Fractious PUC to Test Leadership

Times Staff Writer

On the campaign trail, Arnold Schwarzenegger vowed to make California friendlier to business.

But when Schwarzenegger takes office this week, the new governor is likely to discover how little control he wields over essential elements of the state's economy, in particular the power grid that keeps industries running and the telecommunications network that connects them.

Oversight of those crucial areas falls mainly to the state's Public Utilities Commission, a fractious agency so riven by personal animosities and ideological splits that industry and consumer groups alike complain about it.

"Dysfunctional" is how the five-member panel is described by state Sen. Debra Bowen (D-Marina Del Rey), who chairs the Senate Energy, Utilities and Commerce Committee.

"There's a lot of discord among the commissioners," she said.

Schwarzenegger transition team member and former PUC Commissioner Jesse J. Knight Jr. agreed. "They are a disparate group for sure," Knight said last week. He added, however, that Schwarzenegger was committed to working with the commission.

He doesn't have much choice. Barring any resignations, the earliest Schwarzenegger could reshape the PUC is in early 2005, when two of the commissioners' six-year terms end.

Although all five commissioners are Democrats appointed by Gov. Gray Davis, they differ sharply on the role of an agency that regulates companies with a combined workforce of more than 125,000 Californians and annual revenues of $40 billion.

At one end of the spectrum is President Michael R. Peevey, 65. The former president of Edison International's Southern California Edison Co. strikes a more conciliatory tone with corporate giants such as SBC Communications Inc. and PG&E; Corp. than previous President Loretta M. Lynch.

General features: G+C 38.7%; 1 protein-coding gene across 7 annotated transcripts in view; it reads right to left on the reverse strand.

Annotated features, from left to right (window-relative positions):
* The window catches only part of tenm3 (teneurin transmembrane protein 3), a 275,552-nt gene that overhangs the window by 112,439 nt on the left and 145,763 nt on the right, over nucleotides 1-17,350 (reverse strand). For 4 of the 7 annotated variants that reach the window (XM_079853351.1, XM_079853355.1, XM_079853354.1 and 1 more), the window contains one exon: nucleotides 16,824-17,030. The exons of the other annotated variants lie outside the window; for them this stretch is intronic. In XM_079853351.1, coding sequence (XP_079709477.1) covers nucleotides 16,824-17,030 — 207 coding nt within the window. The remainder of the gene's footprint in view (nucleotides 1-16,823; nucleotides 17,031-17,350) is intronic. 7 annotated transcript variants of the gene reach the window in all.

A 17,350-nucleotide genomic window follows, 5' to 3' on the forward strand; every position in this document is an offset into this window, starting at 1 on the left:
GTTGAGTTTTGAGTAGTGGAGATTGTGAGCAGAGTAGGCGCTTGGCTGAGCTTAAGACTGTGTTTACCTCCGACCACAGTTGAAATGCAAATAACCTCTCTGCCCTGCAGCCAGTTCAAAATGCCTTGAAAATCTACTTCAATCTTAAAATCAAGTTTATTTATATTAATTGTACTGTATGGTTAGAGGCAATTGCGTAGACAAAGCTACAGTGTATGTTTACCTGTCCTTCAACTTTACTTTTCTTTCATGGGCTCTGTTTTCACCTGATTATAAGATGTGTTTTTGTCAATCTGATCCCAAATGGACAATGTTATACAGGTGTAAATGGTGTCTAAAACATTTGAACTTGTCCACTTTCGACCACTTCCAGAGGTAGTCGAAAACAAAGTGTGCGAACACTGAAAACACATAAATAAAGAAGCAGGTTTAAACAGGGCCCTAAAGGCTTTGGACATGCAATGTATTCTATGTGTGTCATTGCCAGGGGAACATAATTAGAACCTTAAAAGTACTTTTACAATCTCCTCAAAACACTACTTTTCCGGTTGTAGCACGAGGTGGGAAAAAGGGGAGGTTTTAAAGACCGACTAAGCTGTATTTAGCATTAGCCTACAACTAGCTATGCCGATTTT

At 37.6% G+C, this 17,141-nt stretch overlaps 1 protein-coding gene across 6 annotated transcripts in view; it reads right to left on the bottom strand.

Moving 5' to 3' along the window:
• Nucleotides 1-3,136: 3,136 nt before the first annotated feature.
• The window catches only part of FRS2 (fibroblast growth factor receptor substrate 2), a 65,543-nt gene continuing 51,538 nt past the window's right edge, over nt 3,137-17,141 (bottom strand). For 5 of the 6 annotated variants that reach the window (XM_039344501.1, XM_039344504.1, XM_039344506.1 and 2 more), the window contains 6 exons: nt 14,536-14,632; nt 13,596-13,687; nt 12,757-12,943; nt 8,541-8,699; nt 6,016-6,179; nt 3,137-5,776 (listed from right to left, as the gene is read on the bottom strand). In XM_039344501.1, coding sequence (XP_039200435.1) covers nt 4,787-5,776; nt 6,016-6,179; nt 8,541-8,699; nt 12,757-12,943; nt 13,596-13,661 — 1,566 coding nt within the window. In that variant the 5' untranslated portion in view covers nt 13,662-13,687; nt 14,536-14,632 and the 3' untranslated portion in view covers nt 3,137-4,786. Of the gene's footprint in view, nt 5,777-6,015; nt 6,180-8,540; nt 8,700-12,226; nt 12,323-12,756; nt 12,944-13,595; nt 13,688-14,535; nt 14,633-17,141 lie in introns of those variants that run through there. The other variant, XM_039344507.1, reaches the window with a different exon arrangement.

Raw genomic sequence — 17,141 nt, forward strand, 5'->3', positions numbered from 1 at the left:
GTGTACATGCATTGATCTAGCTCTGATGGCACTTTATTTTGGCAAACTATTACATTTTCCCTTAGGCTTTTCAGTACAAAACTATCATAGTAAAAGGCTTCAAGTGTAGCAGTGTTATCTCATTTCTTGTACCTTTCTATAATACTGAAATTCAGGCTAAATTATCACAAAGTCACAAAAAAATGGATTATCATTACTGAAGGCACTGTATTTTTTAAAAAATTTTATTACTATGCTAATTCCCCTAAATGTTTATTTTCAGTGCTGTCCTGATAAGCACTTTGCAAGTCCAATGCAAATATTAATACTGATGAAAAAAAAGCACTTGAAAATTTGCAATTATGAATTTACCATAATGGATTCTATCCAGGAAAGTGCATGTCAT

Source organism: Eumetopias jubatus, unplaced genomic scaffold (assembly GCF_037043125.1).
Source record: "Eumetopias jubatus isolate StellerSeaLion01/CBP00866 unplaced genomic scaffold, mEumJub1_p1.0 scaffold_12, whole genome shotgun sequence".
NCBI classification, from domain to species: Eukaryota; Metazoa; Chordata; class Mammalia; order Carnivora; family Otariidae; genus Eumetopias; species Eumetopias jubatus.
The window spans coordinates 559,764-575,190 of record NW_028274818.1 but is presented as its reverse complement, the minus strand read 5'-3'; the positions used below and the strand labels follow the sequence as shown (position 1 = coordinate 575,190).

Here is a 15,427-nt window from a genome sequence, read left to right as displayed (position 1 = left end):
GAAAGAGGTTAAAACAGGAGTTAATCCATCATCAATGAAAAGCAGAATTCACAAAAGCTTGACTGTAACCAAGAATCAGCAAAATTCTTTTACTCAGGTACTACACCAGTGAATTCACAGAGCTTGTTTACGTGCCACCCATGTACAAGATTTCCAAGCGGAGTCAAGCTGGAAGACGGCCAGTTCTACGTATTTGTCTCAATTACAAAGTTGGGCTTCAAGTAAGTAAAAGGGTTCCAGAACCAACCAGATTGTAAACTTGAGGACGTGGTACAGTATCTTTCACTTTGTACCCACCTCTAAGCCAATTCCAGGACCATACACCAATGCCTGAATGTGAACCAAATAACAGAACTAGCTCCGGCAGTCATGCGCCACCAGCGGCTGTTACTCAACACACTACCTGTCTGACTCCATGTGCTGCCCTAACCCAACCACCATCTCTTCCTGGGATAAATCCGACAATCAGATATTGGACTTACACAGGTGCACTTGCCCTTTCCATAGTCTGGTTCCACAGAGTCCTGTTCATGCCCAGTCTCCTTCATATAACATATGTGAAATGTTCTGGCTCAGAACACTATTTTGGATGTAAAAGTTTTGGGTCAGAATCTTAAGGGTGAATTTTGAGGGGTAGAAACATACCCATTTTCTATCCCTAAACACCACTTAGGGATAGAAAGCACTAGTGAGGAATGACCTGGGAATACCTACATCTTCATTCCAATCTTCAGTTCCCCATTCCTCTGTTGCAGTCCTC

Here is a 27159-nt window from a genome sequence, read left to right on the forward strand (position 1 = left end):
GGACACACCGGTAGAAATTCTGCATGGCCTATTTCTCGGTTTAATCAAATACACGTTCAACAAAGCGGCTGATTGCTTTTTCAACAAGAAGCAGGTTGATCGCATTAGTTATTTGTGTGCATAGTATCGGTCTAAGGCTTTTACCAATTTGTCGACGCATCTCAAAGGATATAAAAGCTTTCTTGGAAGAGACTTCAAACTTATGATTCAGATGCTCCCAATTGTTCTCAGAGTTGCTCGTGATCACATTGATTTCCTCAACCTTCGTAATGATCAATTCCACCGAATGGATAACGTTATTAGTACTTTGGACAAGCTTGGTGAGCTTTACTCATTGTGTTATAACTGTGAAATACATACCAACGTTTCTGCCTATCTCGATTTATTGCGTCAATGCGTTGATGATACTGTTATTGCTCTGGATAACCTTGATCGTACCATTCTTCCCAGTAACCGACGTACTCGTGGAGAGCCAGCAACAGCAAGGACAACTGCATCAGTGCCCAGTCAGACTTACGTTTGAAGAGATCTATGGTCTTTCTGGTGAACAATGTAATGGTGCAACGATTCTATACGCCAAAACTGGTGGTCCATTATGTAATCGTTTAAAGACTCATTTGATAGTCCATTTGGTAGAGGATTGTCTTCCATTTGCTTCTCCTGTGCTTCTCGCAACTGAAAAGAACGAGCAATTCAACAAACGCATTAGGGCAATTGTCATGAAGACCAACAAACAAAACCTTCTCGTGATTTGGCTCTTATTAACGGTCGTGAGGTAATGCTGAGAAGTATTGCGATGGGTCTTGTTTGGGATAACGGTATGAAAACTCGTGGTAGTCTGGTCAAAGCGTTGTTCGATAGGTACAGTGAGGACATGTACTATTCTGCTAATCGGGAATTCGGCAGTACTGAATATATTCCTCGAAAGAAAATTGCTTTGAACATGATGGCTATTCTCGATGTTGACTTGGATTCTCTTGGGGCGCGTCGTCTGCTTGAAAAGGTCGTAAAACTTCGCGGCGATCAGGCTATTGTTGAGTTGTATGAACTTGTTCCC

Lynch, 41, firmly holds down the other end. The former defense attorney's aggressive consumer advocacy alienates many of the industries under the commission's purview.

Divisions within the commission split along those lines, with former Davis aide Susan P. Kennedy frequently siding with Peevey and former electrical worker Carl W. Wood aligning with Lynch. Former San Francisco public defender Geoffrey F. Brown is typically the swing vote.

Accompanying the ideological differences are often icy personal relationships.

"There are personal frictions," Wood acknowledged.

They manifest themselves in slights that only a bureaucrat could appreciate. Earlier this year, for instance, Peevey said Lynch had "hogged" several important telecommunications projects and reassigned them to Kennedy. And at a public meeting, Peevey chastised Lynch for trying to assign herself to other telecom cases.

Trying to Ease Rancor

Since he became president in January, Peevey said, he has been trying to improve the commission's dealings with the companies it regulates and, lately, trying to ease the rancor among commissioners.

"It seemed before that the PUC was at war with everybody," said Peevey, who was appointed to the commission in March 2001. "I just felt it was necessary to take a different tack and work more cooperatively with people."

Many in industry welcome Peevey's approach.

"At least now there's a willingness to listen to the regulated industries," said Fassil Fenikile, who left the commission's senior staff in February to manage regulatory efforts for SBC. "They look at issues in a more balanced way than before."